But despite being in the political limelight – or solar light, as the case may be – Rae Bareli and Chhatrapati Shahuji Maharaj Nagar still figure in the list of backward districts of the state. Agriculture, animal husbandry and small scale industries are the main sources of livelihoods here and something as basic as power supply comes in the day time during one week and at night the following week.

However, instead of focusing on promoting large industries to usher in prosperity, the development model here is rather unique. The emphasis is on empowering women. Explains Kaushal Vidyarthee, Programme Officer, Rajiv Gandhi Charitable Trust, “The essence of these SHGs is that the focus is not on income generation activities alone. The aim is to make the women stronger by uniting them and by giving them information on their rights to education, health and other welfare schemes of the government. Once they are united and aware, there is social cohesion, which enables them to bring development and enhance delivery.”

Take Vimla Ahirwar, 42, secretary of the Village Organisation (village-level federation of SHGs) in Babina block of Jhansi district (Jhansi is a beneficiary of the Rajiv Gandhi Mahila Vikas Pariyojna). Initially, the men of her Ghisauli village resented her power. They came to her bi-monthly meetings drunk, creating brawls and calling the women names. “I found myself helpless in dealing with these men but later I talked to women members of the SHG, gathered their support and then led a team of over 100 women to the local police. After much persistence, the police official agreed to our demand to intervene and from the next day there was regular police patrolling during meeting hours. The village men then not only stopped disturbing the meetings, many of them even gave up on drinking or at least reduced their consumption of alcohol,” recalls Vimla. She adds proudly, “Now we are not afraid of anything or anyone. The officials listen to us and do whatever needs to be done in the village.”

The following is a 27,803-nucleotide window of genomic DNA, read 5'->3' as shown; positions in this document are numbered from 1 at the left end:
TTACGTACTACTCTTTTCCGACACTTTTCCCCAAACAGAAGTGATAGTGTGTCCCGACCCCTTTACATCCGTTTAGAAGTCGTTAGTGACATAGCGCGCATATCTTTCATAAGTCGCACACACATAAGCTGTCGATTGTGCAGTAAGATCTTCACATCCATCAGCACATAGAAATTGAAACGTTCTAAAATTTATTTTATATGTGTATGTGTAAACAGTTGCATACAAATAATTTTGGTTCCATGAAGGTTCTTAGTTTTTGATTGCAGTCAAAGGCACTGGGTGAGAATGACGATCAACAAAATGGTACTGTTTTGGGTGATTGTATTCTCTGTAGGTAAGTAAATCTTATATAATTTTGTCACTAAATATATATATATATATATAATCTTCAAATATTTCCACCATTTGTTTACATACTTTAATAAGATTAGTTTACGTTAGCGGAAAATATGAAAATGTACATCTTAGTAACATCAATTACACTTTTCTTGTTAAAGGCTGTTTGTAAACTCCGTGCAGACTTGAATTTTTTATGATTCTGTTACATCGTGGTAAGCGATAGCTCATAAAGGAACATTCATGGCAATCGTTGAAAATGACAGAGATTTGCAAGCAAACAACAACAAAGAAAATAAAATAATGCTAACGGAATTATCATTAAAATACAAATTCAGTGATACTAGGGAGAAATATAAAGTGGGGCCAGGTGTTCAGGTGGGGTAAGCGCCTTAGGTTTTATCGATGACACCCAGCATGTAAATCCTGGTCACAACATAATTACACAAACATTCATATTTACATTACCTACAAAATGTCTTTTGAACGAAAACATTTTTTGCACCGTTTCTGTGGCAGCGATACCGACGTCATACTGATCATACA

The SHGs have also brought economic stability in homes. Young Kulsum Yadav’s husband was earning only Rs 500 as a private school teacher in Dinsha Gaura block of Rae Bareli. High school pass Kulsum joined her local SHG and took a loan of Rs 500 for tilling a small piece of land and Rs 4,000 to buy two buffaloes to start a dairy business. Both her ventures went well and this helped her borrow Rs 50,000 for her children’s studies. Today, her eldest son is doing B.Sc., the second one is doing a computer course and the two young ones are in high school and intermediate. “With my business I am earning enough to slowly repay the loan. I could not study beyond high school but my children are studying and will get good jobs. I feel happy,” says Kusum.

The programme aims for community involvement at all levels – from identifying the poorest of the poor families to forming groups. The programme staff is there to train the community and supervise their growth. Dedicated professionals like Sampath Kumar, the Chief Executive Officer, an IAS officer from Andhra Pradesh cadre, who is here on deputation, are quietly spearheading change. People like Vidyarthee, an Oxford University research student; A.S. Gehlot, the assistant project manager; or Laxmi Prasanna, the training manager, prefer to let their work do all the talking.

The project has recently been expanded to 17 more districts of UP where 6,500 SHGs have been formed. “The aim is to cover all 820 blocks of each of the 72 district in the state,” says Vidyarthee.

Change is in the air in the rolling plains of India’s largest state. And it is women who are making it possible.